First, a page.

The Saskatchewan Court of Appeal has dismissed the crown's appeal of the acquittal of a Saskatchewan employer in a case involving a worker who died of suffocation in a grain terminal.(1) The court confirmed that the trial judge had made no error in finding that the elements of the charges had not been proven beyond a reasonable doubt.(2)

The crown argued, among other things, that a workplace injury or death is proof or evidence of a violation of the occupational health and safety legislation. The Saskatchewan Court of Appeal noted that this issue did not appear to have been settled by the courts and referenced a recent Alberta Court of Appeal case, where leave to appeal was granted regarding that same issue.(3)

The court reviewed the existing case law and found that where – as in the case before it – the crown had particularised a charge, the elements of the alleged contravention under the legislation were not necessarily established by proof of the injury or death of an employee at the workplace. While proof of an accident may be enough to establish the elements of the general charge that an employer failed to ensure the health and safety of an employee, where the crown has particularised a charge, it must prove all of the necessary elements.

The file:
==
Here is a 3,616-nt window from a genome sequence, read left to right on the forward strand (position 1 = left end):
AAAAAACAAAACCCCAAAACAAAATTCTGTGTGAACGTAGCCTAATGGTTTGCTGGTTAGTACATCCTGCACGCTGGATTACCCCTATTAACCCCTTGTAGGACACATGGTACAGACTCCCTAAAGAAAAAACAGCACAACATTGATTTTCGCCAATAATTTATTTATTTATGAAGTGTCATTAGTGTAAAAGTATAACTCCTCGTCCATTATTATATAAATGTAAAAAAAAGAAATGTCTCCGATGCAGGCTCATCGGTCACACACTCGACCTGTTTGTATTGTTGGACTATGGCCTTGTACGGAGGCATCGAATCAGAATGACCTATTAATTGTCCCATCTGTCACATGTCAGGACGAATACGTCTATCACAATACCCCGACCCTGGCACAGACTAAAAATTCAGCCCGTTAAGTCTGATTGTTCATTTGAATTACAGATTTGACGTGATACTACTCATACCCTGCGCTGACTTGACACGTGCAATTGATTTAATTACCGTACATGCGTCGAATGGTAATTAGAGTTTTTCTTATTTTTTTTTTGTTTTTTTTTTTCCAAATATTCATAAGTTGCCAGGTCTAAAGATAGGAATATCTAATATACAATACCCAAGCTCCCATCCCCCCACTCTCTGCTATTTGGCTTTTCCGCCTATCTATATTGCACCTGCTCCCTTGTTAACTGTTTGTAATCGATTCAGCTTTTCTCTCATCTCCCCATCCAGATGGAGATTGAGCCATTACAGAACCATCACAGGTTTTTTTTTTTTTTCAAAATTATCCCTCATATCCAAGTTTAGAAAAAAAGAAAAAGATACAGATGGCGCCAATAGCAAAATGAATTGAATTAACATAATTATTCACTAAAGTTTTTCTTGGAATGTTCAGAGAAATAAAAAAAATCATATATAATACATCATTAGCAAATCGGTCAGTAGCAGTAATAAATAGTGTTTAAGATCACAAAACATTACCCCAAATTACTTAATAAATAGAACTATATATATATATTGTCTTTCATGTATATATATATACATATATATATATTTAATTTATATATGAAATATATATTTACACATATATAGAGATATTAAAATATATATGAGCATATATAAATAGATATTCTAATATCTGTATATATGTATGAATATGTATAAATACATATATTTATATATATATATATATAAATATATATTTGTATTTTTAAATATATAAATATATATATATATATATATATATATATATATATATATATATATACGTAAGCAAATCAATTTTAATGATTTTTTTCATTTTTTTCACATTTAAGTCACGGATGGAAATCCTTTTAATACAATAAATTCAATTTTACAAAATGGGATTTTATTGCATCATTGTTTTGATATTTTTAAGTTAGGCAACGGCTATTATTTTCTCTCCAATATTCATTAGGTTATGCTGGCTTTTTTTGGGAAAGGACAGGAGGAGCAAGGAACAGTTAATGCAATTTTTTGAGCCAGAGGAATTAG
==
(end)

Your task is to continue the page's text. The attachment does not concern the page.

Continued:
In this case, the court agreed with the trial judge's finding that the crown had failed to prove the elements of the charges. It found that the worker had learned through training that he was not to enter a confined space, such as the receiving pit, until he had received the necessary training and safety procedures for doing so. In addition, the usual procedure to unplug a blockage was a simple process that required no specific training or supervision. The trial judge had also made a finding of fact that the deceased had not been told to enter the receiving pit or unplug the blockage; he had been told only to look in the pit. Therefore, the employer was not obliged to instruct him on how to perform those other tasks. Finally, while the court acknowledged that employers have a positive duty to ensure employees are meaningfully aware of hazards, the trial judge's findings about the training and workplace culture of safety did not lend themselves to a finding that the employer had failed in its duties to the employee.

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(1) R v Viterra Inc, 2017 SKCA 51 (CanLII).

(2) R v Viterra Inc, 2016 SKQB 269 (CanLII).

(3) R v Precision Diversified Oilfield Services Corp, 2017 ABCA 47.